Male and female cardinals are easily identified due to their differences in coloration. However, these beautiful songbirds have other differences that are unique to their gender.
Take a look at other ways to tell them apart in the article below. Then you can look for these clues the next time a cardinal visits your backyard. You’ll also learn some fun facts along the way.
Comparison: Male Vs. Female Cardinals
The table below provides a glance at the differences between male and female cardinals.
Read the table below for more in-depth detail and some fascinating facts!
Note: This article is about the Northern Cardinal (Cardinalis cardinalis) species.
|Traits||Male Cardinal||Female Cardinal|
Black mask & throat
|Pale brown body
Red-orange tinge on the crest, wings, & tail
|Size||The ranges of size and weight for both sexes are as follows:
Weight: 1.5 to 1.7 ounces
Length: 8.3 to 9.1 inches
Wingspan: 9.8 to 12.2 inches
Females in general are on the lower side of these ranges and have smaller crests than males.
|Songs||Sings louder and from a higher perch|
Sings to defend territory & courtship
They are more territorial than females
Sings duets with a female when nesting
|Sings softer, more elaborately, and from a lower or hidden point
Sings to defend territory (and relies on the male to do so during nesting)
Sings to communicate from the nest for food & to send out alarms
Sings duets with a male when nesting
|Nest Construction||May bring materials to the female|
May observe the female while she works on the nest
|Builds the nest using her body to form the perfect shape
Nest is an open cup-shape located 3 to 10 feet from the ground in dense, forked branches
Feeds the female for courtship and during incubation
Receives food from the male if he is courting her and while she incubates their eggs
5 Ways To Tell Male & Female Cardinals Apart
1. Male Cardinals Are Bright Red
Males are more colorful than females. They are primarily bright red with a black throat and mask.
Females on the other hand are much duller in appearance. They are primarily pale brown-colored with a red-orange tinge on the wings, tail, and crest.
They both have a short and thick red-orange bill.
Juveniles look similar to females in plumage but have a black or gray bill.
Once there was a rare sighting of a gynandromorph cardinal that presented with a split coloration of a male and a female.
This video shows this half-male/half-female cardinal discovery:
2. Female Cardinals Are Slightly Smaller In Size
The range of size and weight for both sexes is the following:
- Weight: 1.5 to 1.7 ounces
- Length: 8.3 to 9.1 inches
- Wingspan: 9.8 to 12.2 inches
Females in general are on the lower side of these ranges. They also have smaller crests as compared to males.
3. Both Males & Females Sing, But In Different Ways
Many types of songbird species have males as the only ones that sing. However, that is not true for cardinals. Both of them use songs to defend their territories and communicate.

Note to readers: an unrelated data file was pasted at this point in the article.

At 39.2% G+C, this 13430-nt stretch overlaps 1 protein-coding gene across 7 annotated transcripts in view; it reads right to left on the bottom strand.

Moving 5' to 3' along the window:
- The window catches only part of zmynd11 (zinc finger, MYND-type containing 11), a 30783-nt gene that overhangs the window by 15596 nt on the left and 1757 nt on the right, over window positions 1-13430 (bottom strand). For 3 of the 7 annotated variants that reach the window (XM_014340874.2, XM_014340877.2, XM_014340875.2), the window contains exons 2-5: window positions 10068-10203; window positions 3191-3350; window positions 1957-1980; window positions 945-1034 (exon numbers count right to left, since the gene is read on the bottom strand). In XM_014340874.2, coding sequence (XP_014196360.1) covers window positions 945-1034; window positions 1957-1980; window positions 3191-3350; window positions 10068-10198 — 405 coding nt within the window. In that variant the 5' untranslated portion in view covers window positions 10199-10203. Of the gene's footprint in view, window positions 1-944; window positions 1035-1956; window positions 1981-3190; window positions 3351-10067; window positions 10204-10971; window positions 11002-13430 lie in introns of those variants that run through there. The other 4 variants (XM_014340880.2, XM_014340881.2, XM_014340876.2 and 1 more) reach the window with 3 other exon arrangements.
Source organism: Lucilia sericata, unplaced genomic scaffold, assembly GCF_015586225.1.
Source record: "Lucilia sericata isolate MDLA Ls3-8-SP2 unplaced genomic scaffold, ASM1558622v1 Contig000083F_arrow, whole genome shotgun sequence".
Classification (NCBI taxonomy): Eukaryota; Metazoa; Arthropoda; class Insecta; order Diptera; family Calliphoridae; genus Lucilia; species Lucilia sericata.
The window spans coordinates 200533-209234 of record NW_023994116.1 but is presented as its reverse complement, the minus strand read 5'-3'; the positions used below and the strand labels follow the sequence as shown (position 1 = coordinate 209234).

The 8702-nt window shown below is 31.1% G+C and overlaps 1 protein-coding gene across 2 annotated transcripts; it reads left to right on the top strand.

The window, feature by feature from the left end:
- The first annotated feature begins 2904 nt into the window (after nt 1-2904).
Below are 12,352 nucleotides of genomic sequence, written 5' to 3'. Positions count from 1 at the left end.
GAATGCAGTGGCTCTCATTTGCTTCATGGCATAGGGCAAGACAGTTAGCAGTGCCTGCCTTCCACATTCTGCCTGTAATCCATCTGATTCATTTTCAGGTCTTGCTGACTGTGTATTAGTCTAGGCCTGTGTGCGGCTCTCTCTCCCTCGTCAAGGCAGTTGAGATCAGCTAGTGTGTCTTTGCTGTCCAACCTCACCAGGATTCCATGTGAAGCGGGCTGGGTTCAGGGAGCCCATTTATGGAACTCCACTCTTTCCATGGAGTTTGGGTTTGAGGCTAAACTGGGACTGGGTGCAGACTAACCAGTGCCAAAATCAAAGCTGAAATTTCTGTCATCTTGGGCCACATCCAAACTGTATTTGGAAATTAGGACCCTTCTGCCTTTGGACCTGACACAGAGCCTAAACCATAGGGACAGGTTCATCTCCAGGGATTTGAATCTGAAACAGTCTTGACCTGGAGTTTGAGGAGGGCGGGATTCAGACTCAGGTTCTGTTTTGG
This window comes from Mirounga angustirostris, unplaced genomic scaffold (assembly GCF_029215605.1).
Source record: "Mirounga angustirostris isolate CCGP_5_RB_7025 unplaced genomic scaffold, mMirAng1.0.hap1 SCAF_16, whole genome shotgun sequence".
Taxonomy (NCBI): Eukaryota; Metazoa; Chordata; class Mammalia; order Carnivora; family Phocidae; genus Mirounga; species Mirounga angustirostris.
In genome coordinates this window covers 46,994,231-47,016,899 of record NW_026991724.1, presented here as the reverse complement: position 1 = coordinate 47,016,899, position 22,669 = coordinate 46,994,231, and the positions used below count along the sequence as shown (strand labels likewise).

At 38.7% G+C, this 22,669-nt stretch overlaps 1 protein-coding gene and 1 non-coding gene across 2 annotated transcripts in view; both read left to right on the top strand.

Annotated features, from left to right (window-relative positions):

Males use songs for courtship and in duets with a paired female when nesting.
Females will sing while caring for their eggs or chicks to indicate they need food brought to them or to defend the nest.
The typical song of a cardinal is a string of clear 2-part, down-slurred whistles that speed up and then slow down. Their songs last 2 to 3 seconds with repetitive syllables that sound like “cheer” or “birdie”.
However, it is thought that the female’s song, while softer, is a bit more elaborate.
Males tend to sing louder songs while perched higher up in trees as compared to females. They are more territorial than females, and will even attack their reflection in a window during the breeding season.
Interestingly, males are not as territorial when it is not breeding season and will join social groups with other male cardinals.
4. Female Cardinals Build The Nest
After pairing for the breeding season, the female sets out to build a nest. She leads the male to follow her while she chooses a site on his territory.
She does most of the work, but the male may bring her nesting materials. He may also observe her work as she expertly uses twigs, strips of bark, weeds, grass, rootlets, and leaves for the nest construction.
She uses her powerful beak to crush and bend materials around her body to make a nest cup perfect for her size. The nest is lined with softer fine grasses and hair.
It is typically built and wedged in a dense fork of branches 3 to 10 feet up from the ground.
5. Males Offer Food
Not only do males sing to court females but they bring the females seeds and feed them to her. It looks like they are kissing!
The male will also offer the female food while she is incubating their eggs, and brings food to his hatchlings.
They both eat an omnivorous diet of berries, seeds, and insects. They forage and hop along the ground and are often attracted to black sunflower seeds in backyard feeders.
Cardinals are a common sight in many backyards. While they can be easily identified as male or female by color, there are other fascinating ways in which they are different.
This includes overall body size, the way that they sing, nest construction, and feeding behaviors.
Learning about these differences adds an extra element of enjoyment when birdwatching in the yard, parks, and more.